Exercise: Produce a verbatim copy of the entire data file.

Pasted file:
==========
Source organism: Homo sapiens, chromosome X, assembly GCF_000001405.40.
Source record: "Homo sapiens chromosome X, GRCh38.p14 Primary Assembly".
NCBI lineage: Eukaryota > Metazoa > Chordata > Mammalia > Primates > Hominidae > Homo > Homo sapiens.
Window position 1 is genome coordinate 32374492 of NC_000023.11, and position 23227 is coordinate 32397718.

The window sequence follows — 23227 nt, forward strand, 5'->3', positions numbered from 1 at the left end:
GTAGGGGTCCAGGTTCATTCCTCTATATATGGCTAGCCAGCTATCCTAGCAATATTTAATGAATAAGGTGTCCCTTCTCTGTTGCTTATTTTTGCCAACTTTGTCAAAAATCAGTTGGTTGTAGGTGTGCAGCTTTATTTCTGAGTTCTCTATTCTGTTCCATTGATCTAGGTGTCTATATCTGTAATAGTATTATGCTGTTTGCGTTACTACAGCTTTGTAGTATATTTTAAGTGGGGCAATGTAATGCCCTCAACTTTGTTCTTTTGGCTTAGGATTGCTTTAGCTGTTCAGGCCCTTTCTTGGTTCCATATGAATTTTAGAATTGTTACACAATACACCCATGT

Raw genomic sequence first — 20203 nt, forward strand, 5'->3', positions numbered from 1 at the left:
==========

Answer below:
Source organism: Homo sapiens, chromosome X, assembly GCF_000001405.40.
Source record: "Homo sapiens chromosome X, GRCh38.p14 Primary Assembly".
NCBI lineage: Eukaryota > Metazoa > Chordata > Mammalia > Primates > Hominidae > Homo > Homo sapiens.
Window position 1 is genome coordinate 32374492 of NC_000023.11, and position 23227 is coordinate 32397718.

The window sequence follows — 23227 nt, forward strand, 5'->3', positions numbered from 1 at the left end:
GTAGGGGTCCAGGTTCATTCCTCTATATATGGCTAGCCAGCTATCCTAGCAATATTTAATGAATAAGGTGTCCCTTCTCTGTTGCTTATTTTTGCCAACTTTGTCAAAAATCAGTTGGTTGTAGGTGTGCAGCTTTATTTCTGAGTTCTCTATTCTGTTCCATTGATCTAGGTGTCTATATCTGTAATAGTATTATGCTGTTTGCGTTACTACAGCTTTGTAGTATATTTTAAGTGGGGCAATGTAATGCCCTCAACTTTGTTCTTTTGGCTTAGGATTGCTTTAGCTGTTCAGGCCCTTTCTTGGTTCCATATGAATTTTAGAATTGTTACACAATACACCCATGT

Raw genomic sequence first — 20203 nt, forward strand, 5'->3', positions numbered from 1 at the left: